Tuesday, April 13, 2010

Dear Pisco Sin Fronteras,

What can I say really? I love you; I hate you. You are a coin with two sides to be certain... kind of like losing my virginity and conceiving an unwanted child at the same time.



...Here are a few of the contrasting aspects of my time at PSF:

I met some truly kind, intelligent, funny and talented people...

I met a few I'd rather forget; one example quote: "I don't do drugs, but I want to try Ayahuasca. Sting has done it!"

The work was rewarding...

3 bathrooms were shared among 80 people, all at varying levels of mud-butt intensity.

There was usually a nice breeze...

Pisco is as hot, dry and dusty as Sarah Palin's insides.

I got to practice my Spanish with some of the volunteers and people in the community...

Pisco also smells like Sarah Palin's insides (all she eats is fish guts you know).

Despite some of the negative aspects of PSF mentioned above, I wouldn't trade the experience for anything. In fact, it was the fucked up parts of my time there that made it so memorable! Here are a few stories and random facts from my Pisco days...

At PSF, I had the closest thing to a beard I've ever had. I wish I could grow a Baron Davis beard, but it was really more like a Chauncey Billups beard:

...Before basketball one night, my friend Jason from England said something along the lines of: "I've got skills like Magic Jordan." Magic Jordan, now that would be a baller.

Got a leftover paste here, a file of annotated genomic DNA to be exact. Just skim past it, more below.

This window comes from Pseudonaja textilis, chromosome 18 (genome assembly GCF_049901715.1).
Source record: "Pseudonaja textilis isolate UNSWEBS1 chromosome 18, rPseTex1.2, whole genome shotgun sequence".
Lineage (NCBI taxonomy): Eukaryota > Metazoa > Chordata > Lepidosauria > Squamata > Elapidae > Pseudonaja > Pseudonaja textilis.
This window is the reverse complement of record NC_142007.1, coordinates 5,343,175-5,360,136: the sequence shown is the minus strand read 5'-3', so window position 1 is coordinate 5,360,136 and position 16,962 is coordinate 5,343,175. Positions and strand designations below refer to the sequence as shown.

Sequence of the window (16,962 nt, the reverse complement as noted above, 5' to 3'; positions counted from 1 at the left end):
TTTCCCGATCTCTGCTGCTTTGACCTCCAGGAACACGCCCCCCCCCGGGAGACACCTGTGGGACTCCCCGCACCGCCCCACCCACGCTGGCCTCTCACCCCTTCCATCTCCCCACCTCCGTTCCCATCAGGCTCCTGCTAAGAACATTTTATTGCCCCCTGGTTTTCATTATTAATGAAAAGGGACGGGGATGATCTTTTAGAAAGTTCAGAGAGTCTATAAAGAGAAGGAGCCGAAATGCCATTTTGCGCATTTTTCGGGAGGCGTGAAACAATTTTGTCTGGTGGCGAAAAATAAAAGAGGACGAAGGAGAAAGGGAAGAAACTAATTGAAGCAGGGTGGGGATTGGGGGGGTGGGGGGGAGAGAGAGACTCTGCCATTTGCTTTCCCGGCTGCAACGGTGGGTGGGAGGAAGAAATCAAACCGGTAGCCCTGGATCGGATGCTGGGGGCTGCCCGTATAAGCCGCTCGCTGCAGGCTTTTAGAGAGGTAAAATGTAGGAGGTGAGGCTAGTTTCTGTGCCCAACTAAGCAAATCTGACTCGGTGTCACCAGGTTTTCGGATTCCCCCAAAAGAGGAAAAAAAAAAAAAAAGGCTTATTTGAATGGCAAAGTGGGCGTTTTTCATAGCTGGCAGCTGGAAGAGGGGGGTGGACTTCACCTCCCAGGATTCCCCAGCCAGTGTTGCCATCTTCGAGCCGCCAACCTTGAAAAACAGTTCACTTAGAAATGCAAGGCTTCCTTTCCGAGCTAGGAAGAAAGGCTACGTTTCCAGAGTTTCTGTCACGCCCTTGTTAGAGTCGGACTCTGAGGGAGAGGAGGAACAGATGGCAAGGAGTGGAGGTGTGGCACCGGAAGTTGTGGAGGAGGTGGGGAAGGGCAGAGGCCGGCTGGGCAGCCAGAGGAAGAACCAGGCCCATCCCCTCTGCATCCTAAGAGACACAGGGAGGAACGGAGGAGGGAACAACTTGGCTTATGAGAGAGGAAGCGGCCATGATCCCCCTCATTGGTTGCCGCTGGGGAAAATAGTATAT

...I played scrabble (in English) against two Germans and a Finn. I won.

...One night, I had to get up about 5 times during the night to pee... out my butt. I knew some sort of illness would eventually strike during my travels. Luckily, I took antibiotics and have been pooping relatively solidly ever since!

...It seems that the same handful of songs played over and over again in Pisco. The most catchy of these has to be "Yo no se Mañana" by Luis Enrique. Yo no se Mañana translates to "I don't know tomorrow." I think this is a pretty good lyric. But I do know one thing about tomorrow: I know that tomorrow I'm going to hear the song "Yo no se Mañana."

Listen to it here:

...For this story, I have to introduce a few characters. Frank is a hilarious long-haired British guy in his early twenties. He's always bitching about something, but in a very witty/funny way. Terry is a fifty-something Canadian go-getter. He brought his own tool belt to PSF.

Anyway, one day we were all working up at Las Dunas (more on Las Dunas later). I was standing with Terry on a concrete foundation, and Frank was standing by a house about 20 feet away...

Terry: "Hey, could you hand me that tool . . . . . . . Nigel."

Nigel! It was classic! I could see the process happening in Terry's head:

"Oh, darn I forgot his name. What's the most stereotypical British name I can think of? ...Nigel!"

And Frank didn't correct him. He just looked at me and said: "Nigel?" and I laughed.

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